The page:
My memories of Hardenwick School

1946 to 1950

By Roy Clark

Photo:The school with cricket pitch

The school with cricket pitch

1938 Prospectus in LHS archives

Having read many of the comments I decided that someone may be able to pin point my time at Hardenwick so that I can fill in that space in my Family History. I think I started at the school when I was about 6 years old, as I know I attended in 1947 because my parents sent me a newspaper cutting showing the large snowdrifts around Spalding in Lincolnshire.

I had to leave in about 1950 and come home because my mother had fallen over in the shop that they owned at the time and damaged her back. This meant that I was then taking the 11 plus exam for the local Grammar School and this would be in 1951. I didn’t pass but went to an excellent school – the Gleed Secondary Modern in Spalding.

Back to the beginning - I came from the small village of Surfleet, near Spalding in Lincolnshire. I can remember getting on the train at Surfleet Station very early in the morning, then on to Spalding to Kings Cross, walking to St Pancras station next door to catch another train to Harpenden. In the latter stages of my time at Hardenwick I did this journey on my own aged 9! (I wonder if a 9 year old would be allowed to do this today?)

My first recollection of Hardenwick was of a teacher (must have been Mr Harris) marking out on the school yard the course of the Oxford & Cambridge Boat Race and then we followed the commentary through from the radio.

Scars - from accidents

I still have the scars from being at this school! One being from using a Swiss knife a boy had as a present, which he gave me, to whittle a stick. I sliced the side of my finger and Matron just bandaged it, which has now left me with a ‘square’ finger end! The other incident was while making wooden boats in the woodworking class and I used the chisel the wrong way and cut through to the bone in my thumb - again leaving a scar!

Referring earlier to the snow in 1947.  I remember the long walks we used to go on. On another occasion we went onto the (Dunstable?) Downs tobogganing and a boy came down a slope and the brake lever on his home-made toboggan broke and he badly damaged his hand.

I did enjoy model making at Hardenwick and this has lasted me throughout my life. There were three of us who made model aircraft. Unfortunately I did get into a lot trouble doing this - as on one occasion I had balsa cement on my new blazer. One of the teachers made model planes and propelled them with JetX cartridges along the length of the playing field. Model Railways are another interest and I remember spending time with a boy who lived in Harpenden. I went to visit him and played with his extensive Hornby Clockwork Train. I remember visiting the Annex in Tennyson Road and seeing the next door neighbour’s ‘0’ Gauge railway running along the fence.

Photo:Dormitory

Dormitory

1938 School prospectus in LHS archives

Other activities involved making dens in the hedge on the far right of the playing field and we sometimes made smoky grass fires in them!! Midnight feasts! I do remember being woken up and going down to the Common Room to find all the school ‘gorging’ themselves on jam tarts and cakes.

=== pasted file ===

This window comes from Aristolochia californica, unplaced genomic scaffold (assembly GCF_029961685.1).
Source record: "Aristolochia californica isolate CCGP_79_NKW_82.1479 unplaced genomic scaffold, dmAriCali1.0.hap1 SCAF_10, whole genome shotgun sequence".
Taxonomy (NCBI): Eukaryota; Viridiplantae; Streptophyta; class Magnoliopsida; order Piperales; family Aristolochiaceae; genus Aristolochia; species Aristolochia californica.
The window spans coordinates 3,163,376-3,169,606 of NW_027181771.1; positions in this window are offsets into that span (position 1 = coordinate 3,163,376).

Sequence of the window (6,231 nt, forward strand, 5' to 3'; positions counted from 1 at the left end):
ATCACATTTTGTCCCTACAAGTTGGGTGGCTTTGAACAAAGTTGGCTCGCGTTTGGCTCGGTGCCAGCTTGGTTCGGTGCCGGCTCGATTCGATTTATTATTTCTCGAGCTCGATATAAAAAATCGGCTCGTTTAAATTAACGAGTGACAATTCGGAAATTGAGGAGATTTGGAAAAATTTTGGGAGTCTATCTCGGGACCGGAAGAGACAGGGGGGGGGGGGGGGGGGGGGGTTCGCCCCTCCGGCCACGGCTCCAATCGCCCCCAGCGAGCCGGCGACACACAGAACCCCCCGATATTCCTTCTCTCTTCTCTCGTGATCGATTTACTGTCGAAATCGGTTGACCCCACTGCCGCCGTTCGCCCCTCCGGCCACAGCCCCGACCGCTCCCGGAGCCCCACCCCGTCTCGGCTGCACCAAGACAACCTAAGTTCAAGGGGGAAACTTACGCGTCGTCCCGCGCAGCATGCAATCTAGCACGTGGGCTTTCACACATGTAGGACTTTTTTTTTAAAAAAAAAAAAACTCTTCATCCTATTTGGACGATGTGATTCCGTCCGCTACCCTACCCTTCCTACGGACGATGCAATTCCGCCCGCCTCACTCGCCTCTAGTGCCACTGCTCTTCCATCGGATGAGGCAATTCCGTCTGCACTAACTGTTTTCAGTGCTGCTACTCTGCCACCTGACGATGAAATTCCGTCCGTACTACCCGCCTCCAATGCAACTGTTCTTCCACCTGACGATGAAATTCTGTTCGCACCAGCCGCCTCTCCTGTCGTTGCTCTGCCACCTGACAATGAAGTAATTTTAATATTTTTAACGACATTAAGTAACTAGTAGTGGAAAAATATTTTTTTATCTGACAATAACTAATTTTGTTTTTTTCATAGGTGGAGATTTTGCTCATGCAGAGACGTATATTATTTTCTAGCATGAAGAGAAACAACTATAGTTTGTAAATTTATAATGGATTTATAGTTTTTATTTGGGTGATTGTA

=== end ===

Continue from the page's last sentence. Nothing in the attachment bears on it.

Fire evacuation drill was another memorable event when we had to go down the shute from the top floor. My bed in the dorm was the one on the right by the fireplace near the window.

Learning self-reliance

On to punishment. Being hit on the back of the knuckles with a wooden ruler was one punishment if you did something wrong or did not meet expectations. Talking after lights out in the dorm - I remember Mr Everington pulling back the sheets and he gave me three whacks with the cane.

Common practice for those who could not swim was to be thrown into the swimming pool. I was thrown in and, as a result, I hit my head and spent two days in the sick room. I played cricket once for the school at St George's but am not sure of the year. Sport was not my best subject! Another lasting memory is being expected to eat peanut butter sandwiches and I still detest peanut butter to this day!

I am not sure if I learnt a lot academically at Hardenwick but it did teach me about self-reliance and independence and ability to make decisions. All this helped me in later life through my Apprenticeship, then as a qualified Engineer and Manager, going on to be a Company Director in four blue chip organisations and finally running my own Consultancy in Manufacturing. I have been happily married to Christine for 51 years and we have two sons and four grandchildren. We both enjoy world-wide travel and in retirement I spend much of my time helping and organising in a number of voluntary organisations.

I now live in Staffordshire and I look forward to corresponding with anybody who may be able to piece together my missing years and can recognise similar experiences. 

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This page was added by Rosemary Ross on 09/01/2015.

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